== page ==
Apple has confirmed it’s putting the brakes on its self-driving car program and either relocating or laying off a significant amount of workers involved in the project.
According to a new report from the San Francisco Chronicle, Apple said on Wednesday it planned to lay off 190 employees in its self-driving car program, “Project Titan,” changes that provide a rare window into the automotive technologies the company has been pursuing.
The exact number of layoffs came via a filing Apple lodged yesterday with the California Employment Development Department. The staff to be cut are housed in two Apple offices: Santa Clara and Sunnyvale, both in the Bay Area and not far from Apple’s head office in Cupertino.
According to the report, the cuts include 38 engineering program managers, 33 hardware engineers, 31 product design engineers and 22 software engineers. The layoffs are also said to take effect April 16.
News of the reported layoffs according to CNBC. Some other employees will move to different parts of the company, the report said.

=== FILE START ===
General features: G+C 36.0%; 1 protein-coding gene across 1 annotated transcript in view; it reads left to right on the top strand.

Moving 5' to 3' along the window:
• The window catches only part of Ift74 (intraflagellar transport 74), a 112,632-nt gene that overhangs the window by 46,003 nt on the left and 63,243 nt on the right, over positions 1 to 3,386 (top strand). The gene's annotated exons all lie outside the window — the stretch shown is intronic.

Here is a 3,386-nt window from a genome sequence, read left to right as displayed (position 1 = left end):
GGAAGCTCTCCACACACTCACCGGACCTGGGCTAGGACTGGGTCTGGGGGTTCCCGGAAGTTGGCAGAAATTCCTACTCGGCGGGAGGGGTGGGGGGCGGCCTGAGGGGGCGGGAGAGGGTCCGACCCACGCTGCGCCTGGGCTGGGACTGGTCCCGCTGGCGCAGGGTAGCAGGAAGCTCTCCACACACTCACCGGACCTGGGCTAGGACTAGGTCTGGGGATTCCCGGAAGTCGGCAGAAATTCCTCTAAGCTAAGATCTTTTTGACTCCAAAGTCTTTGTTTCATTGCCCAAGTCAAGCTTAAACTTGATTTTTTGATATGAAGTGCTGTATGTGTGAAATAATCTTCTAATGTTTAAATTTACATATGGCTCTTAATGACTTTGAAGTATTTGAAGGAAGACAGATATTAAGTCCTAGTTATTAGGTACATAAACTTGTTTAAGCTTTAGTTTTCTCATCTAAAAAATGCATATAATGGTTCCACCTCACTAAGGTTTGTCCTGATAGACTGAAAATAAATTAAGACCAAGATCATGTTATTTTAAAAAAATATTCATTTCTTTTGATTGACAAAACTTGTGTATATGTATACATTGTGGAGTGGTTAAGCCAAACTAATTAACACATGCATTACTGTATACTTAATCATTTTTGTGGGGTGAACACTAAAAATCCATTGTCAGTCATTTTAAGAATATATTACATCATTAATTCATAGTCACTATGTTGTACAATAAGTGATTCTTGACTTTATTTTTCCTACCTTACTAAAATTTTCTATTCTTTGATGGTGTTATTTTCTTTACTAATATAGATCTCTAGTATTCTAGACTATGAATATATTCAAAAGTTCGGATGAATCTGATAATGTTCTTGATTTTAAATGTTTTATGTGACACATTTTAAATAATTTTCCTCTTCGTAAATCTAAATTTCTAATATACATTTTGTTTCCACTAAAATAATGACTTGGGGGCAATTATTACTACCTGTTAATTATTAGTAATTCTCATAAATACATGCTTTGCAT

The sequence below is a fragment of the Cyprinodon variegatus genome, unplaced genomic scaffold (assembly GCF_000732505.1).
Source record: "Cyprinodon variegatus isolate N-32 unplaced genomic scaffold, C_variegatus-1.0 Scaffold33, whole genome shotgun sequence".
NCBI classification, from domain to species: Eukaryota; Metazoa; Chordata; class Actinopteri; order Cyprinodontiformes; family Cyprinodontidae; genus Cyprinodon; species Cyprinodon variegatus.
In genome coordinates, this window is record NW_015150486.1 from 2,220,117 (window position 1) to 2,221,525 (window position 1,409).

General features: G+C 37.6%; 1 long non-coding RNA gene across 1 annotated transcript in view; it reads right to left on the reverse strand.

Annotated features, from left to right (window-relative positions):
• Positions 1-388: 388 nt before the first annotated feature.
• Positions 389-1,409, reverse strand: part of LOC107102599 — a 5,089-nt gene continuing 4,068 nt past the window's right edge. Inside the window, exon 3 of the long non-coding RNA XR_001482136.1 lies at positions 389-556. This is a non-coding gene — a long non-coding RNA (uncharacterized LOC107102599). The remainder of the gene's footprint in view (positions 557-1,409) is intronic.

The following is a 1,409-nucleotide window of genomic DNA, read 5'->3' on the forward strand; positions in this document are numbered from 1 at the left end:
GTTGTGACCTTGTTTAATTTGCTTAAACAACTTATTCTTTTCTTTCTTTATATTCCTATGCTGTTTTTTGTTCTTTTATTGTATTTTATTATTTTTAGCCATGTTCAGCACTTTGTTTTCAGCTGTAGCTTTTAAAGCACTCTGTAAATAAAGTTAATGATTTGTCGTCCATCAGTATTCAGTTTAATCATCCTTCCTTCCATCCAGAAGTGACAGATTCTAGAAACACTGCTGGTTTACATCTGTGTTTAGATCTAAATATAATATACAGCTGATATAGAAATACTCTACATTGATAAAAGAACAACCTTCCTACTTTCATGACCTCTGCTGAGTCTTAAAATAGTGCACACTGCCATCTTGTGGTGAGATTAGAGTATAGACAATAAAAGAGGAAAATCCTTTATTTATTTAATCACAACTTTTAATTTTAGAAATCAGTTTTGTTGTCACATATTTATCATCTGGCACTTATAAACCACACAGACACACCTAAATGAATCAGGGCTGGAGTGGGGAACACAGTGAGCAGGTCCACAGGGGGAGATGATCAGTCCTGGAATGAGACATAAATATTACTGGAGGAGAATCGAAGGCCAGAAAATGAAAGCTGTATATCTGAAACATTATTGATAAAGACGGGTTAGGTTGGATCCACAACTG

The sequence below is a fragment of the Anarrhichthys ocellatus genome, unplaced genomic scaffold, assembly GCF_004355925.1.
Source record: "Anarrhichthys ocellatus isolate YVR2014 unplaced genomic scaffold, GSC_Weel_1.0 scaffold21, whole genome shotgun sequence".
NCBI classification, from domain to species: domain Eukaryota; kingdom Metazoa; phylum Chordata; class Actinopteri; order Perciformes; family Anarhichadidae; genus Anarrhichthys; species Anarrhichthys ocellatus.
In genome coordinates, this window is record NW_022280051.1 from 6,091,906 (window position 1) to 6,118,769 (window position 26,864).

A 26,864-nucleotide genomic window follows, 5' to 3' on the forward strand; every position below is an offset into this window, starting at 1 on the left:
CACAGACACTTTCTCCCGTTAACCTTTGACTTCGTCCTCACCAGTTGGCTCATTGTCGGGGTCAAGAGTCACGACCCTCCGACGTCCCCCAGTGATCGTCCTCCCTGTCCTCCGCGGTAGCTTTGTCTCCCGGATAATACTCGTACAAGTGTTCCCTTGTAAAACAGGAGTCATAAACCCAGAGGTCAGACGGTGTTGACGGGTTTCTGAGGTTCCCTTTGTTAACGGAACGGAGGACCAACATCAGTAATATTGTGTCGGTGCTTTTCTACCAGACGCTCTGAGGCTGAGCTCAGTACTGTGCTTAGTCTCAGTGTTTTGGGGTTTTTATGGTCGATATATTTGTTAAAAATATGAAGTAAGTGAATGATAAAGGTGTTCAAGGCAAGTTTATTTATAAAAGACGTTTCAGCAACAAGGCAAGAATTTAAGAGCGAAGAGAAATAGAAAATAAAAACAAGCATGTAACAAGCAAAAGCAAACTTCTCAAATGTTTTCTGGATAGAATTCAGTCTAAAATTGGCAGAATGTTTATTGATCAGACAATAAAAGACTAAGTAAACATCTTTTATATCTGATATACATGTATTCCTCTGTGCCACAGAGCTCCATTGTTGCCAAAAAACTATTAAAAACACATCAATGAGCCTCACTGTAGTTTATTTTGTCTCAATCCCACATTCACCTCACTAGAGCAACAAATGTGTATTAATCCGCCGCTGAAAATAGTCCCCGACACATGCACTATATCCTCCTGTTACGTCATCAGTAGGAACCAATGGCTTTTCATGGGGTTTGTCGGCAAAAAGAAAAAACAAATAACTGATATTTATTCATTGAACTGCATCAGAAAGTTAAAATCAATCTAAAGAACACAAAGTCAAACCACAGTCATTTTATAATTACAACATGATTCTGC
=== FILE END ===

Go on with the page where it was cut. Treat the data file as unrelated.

These latest lay-offs suggest Apple is taking yet more of its self-driving car talent and shoving staffers into other divisions; for example, driverless car systems rely heavily on computer vision, tech that could be passed onto improving the camera chops of its next iPhone.
Commenting on the last round of job cuts, an Apple spokesperson said. “As the team focuses their work on several key areas for 2019, some groups are being moved to projects in other parts of the company, where they will support machine learning and other initiatives, across all of Apple,” an Apple spokesperson said.
“We continue to believe there is a huge opportunity with autonomous systems, that Apple has unique capabilities to contribute, and that this is the most ambitious machine learning project ever.”
Alphabet’s Waymo has led the self-driving car industry with 11,017 miles between driver disengagements in 2018, a 50 percent improvement from 5,595 miles the year before. Waymo said the improvement came despite driving 1.2 million miles in California, where roads are much busier than other areas where it is testing vehicles.
“A lower rate of disengagements shows that our cars are getting better at recognizing and handling a wide variety of driving situations, including ‘edge cases’ across the cities we’ve been testing in: those unusual situations that a human driver might see only once (or never) in a lifetime of driving,” Waymo said in blog post.